The Evidence Against Employment Credit Checks

Last year, Demos started a high school summer internship program. We select a rising senior from a New York City school in a lower income community. The student, paid the Demos minimum wage, spends the summer supporting the legal and administrative teams and meeting with staff to learn about careers, colleges, and the work we do.

During the program, students write a blog post about a Demos topic that interests them. Below is the post by the 2015 high school intern, Astia Innis, who starts her senior year at a Bronx public high school today.


During my summer internship at Demos, I read the Demos report Discredited by Amy Traub, and learned about practices that employers use in that disproportionately keep people of color out of jobs. As a Black high school student going into my senior year this fall, I am worried about how these practices can affect my career in the future and I want to see them negated.

Discredited includes evidence that proves employment credit checks constitute an illegitimate obstacle to employment. The key findings in this report show that employment credit checks are common, that unemployment sometimes leads to poor credit which then furthers unemployment and that people of color are more likely to report poor credit as a result of predatory lending that targets communities of color as well as discrimination in employment and housing. Both reports explicate clear employment practices keeping people of color out of jobs.

While I found quite a few things about credit checks disturbing, most disturbing is that they are so unwarranted. There is no evidence that credit checks provide any information on how well a prospective employee can do the job. Credit reports were designed as a tool for lenders to evaluate risks associated with prospective borrowers; they were not designed as employment screening tools. They provide records of social security numbers, all known addresses and all known debts that are in collection, including medical bills. All of this information is completely unnecessary for employment, not to mention a huge infringement on privacy.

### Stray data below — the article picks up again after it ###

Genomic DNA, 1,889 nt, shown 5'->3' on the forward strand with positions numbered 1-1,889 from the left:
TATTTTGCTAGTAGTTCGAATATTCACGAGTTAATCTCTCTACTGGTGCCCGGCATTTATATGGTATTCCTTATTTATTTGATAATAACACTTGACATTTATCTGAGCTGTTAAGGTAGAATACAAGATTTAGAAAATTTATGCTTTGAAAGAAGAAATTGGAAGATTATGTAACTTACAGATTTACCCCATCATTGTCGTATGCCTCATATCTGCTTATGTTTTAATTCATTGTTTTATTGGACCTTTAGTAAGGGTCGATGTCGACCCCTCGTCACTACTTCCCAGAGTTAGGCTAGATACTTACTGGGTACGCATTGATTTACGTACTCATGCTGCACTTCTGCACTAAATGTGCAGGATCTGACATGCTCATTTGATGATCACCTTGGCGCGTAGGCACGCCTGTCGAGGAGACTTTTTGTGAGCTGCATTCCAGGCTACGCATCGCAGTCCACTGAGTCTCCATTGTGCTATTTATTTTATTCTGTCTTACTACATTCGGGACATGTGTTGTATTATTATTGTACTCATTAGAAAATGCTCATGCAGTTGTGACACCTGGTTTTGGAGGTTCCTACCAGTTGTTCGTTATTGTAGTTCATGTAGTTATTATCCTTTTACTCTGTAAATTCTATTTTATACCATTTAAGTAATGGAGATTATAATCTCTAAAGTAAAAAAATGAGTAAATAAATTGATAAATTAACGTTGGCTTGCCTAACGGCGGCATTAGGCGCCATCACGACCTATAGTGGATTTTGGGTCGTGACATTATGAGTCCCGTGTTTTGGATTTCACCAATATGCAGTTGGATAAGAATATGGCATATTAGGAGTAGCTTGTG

It’s also a waste of resources. In Discredited, a reference was made to Alfred Carpenter. Due to an injury acquired from playing hockey, Carpenter racked up $50,000 in medical debt and was rejected from numerous jobs because of it.  He eventually had to go on welfare even though he was healthy and able to work. He cost the government $70,000 in unnecessary spending. 

Discredited mentions that employers are required to obtain written permission from individuals whose credit report they seek to review. Also, job applicants should be provided with a few days to identify and dispute any errors in the report before employers take action. However, many employers do not comply with this practice, thus all these protections are hollow and do not protect job applicants. In addition, even if these protections were being adhered to, job applicants who refuse a credit check can be rejected from consideration for the job, which means more needs to be done on their behalf.

The way I see it, implementing policies for employment credit checks would benefit the government in addition to benefiting the members of the workforce. Though a growing number of state laws restrict circumstances where an employer can discriminate against job applicants on the basis of credit history, federal law permits the opposite.  Why not make it a federal law? 

In recent years, eight states, including California, Connecticut and Maryland have passed laws restricting credit checks and dozens of cities and states are following suit by introducing bills. An attempt has been made in the state of New York City to correct this unfair practice. A bill that proposes banning employment credit checks was passed.  We at Demos are happy about the progress being made. This new law is an important step forward and the strongest like it so far, with many fewer exemptions than other state laws.

While it is certainly heartwarming to see that people are fed up and have decided to do something about this issue, it needs to be realized on a national scale. It would seem that this wish will be a reality soon. On August 5, 2015, United States Senator Elizabeth Warren (D-Mass.) introduced the Equal Employment for All Act with numerous other senators from various states. The legislation would prohibit employers from requiring potential employees to disclose their credit history as part of the job application process. I am happy that the stereotype that poor credit denotes poor character is being broken. No one, no matter what occupation, should ever be discriminated against because of their credit history.

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